The Italian Club of Dallas, was where I met my wife Suzi. By then, I was two years into being a widower and thought I would never find anyone worth having. Suzi is a delightfully gifted and talented, Yoga teacher, artist, singer, and entertainer, and financially responsible.

Life Now

We live and learn. In time, we studied some more. we do our best to guide others through the journey and adventure, and the joy of life. I enjoy exercising daily, eating properly, and continue to share my life and family with my wife Suzi. We work together in my practice and have the same interests such as our faith, family, hobbies, and experiencing new things. We are having fun together despite being older, if not wiser.

If you too find yourself a widow or widower, you’ll have to make the arrangements. Get to it and through it. You’ll learn to cook for one, shop for one, and get used to saying “me” instead of “we.” Remember to give yourself permission to enjoy life again.

Securities are offered through Securities America Inc., member FINRA and SIPC, Advisor services offered through Securities America Advisors., an SEC Registered Investment Advisor. John Checki, Jr. Representative. This is not a CPA Firm.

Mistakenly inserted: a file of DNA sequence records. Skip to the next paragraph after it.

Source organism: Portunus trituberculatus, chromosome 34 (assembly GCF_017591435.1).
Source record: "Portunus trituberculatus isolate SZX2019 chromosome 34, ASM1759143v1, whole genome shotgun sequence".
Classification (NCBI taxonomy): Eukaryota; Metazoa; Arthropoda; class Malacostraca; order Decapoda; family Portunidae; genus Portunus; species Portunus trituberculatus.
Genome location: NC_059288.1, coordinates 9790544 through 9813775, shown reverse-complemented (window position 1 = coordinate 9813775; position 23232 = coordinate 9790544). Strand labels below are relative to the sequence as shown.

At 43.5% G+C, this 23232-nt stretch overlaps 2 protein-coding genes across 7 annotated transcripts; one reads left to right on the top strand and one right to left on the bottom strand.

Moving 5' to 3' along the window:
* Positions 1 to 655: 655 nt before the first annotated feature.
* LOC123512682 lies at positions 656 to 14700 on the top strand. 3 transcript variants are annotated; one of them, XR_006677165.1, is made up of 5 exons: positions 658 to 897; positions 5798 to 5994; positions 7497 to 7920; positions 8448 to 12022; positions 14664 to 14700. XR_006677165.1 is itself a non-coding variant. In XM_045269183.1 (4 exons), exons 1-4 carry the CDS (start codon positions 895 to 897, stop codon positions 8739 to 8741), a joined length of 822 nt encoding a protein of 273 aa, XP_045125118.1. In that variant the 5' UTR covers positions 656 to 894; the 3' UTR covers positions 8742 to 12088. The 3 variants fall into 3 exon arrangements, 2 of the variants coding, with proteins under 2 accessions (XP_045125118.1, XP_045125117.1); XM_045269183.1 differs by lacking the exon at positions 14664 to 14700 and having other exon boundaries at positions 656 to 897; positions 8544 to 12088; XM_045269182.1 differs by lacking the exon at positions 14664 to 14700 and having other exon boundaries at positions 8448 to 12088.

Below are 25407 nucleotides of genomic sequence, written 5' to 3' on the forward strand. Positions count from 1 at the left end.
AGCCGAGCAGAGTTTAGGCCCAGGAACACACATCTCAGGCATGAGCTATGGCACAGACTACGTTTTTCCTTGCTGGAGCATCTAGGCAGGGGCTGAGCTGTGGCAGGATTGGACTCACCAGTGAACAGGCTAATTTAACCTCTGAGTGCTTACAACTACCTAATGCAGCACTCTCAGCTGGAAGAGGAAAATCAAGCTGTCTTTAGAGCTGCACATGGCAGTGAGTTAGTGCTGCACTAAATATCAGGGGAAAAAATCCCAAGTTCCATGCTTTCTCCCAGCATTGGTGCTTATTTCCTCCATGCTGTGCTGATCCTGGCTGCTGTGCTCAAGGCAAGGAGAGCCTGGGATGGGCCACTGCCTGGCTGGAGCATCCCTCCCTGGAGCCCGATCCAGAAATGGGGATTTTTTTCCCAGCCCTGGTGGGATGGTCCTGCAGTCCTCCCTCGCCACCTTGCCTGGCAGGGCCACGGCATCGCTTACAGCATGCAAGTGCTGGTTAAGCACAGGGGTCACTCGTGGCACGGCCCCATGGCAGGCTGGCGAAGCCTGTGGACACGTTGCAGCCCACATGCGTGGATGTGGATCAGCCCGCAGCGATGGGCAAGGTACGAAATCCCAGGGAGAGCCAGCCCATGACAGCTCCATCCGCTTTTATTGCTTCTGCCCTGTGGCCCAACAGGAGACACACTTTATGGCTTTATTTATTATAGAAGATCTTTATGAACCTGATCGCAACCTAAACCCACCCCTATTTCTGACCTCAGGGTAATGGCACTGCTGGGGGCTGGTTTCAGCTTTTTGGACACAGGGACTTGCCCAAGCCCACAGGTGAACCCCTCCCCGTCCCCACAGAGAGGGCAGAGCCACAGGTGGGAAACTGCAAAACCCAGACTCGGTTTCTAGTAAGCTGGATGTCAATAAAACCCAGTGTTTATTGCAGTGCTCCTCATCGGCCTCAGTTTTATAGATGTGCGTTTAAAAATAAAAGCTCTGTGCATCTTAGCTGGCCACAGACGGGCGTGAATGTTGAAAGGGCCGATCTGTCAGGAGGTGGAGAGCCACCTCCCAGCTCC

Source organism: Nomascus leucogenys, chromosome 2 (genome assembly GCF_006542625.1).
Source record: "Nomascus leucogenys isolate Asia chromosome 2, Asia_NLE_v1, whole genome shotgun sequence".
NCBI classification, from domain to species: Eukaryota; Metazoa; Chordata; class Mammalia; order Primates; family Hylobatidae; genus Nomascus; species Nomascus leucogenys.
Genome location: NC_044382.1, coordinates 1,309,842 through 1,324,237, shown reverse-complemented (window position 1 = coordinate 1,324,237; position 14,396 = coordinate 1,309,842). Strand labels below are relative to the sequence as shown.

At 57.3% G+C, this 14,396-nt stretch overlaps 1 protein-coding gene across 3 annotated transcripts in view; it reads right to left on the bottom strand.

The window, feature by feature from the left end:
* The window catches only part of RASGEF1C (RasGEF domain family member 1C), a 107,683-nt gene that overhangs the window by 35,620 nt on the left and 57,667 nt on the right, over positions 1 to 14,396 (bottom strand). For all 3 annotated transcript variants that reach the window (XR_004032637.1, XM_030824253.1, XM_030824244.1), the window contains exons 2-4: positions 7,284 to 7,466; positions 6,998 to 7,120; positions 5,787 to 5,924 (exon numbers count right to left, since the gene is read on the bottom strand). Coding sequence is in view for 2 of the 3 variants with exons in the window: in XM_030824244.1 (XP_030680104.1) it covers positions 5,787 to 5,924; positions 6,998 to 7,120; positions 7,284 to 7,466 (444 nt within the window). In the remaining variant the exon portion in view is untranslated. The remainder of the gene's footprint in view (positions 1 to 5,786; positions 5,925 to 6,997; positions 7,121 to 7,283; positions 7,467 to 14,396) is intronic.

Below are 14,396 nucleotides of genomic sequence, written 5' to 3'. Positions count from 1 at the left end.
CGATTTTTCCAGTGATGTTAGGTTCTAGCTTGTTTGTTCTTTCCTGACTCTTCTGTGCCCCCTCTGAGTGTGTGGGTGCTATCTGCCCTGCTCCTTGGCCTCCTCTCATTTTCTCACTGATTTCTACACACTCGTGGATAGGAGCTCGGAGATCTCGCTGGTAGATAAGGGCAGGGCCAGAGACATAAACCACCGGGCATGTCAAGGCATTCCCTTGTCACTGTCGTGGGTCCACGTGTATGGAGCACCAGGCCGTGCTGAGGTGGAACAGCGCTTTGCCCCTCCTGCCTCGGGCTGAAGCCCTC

John Checki Jr. and his firm have been helping some of the nicest families in North Dallas, Richardson, Plano, and Frisco for about 30 years. They specialize in Baby Boomers Wealth Management and have a unique and complete Wealth Management Process. You can read the rest of their story on their website. (John’s proudest accomplishment is his family: Children, Grandchildren and Wife.) They love to travel, scuba dive, take pictures, study, and attend family and church gatherings.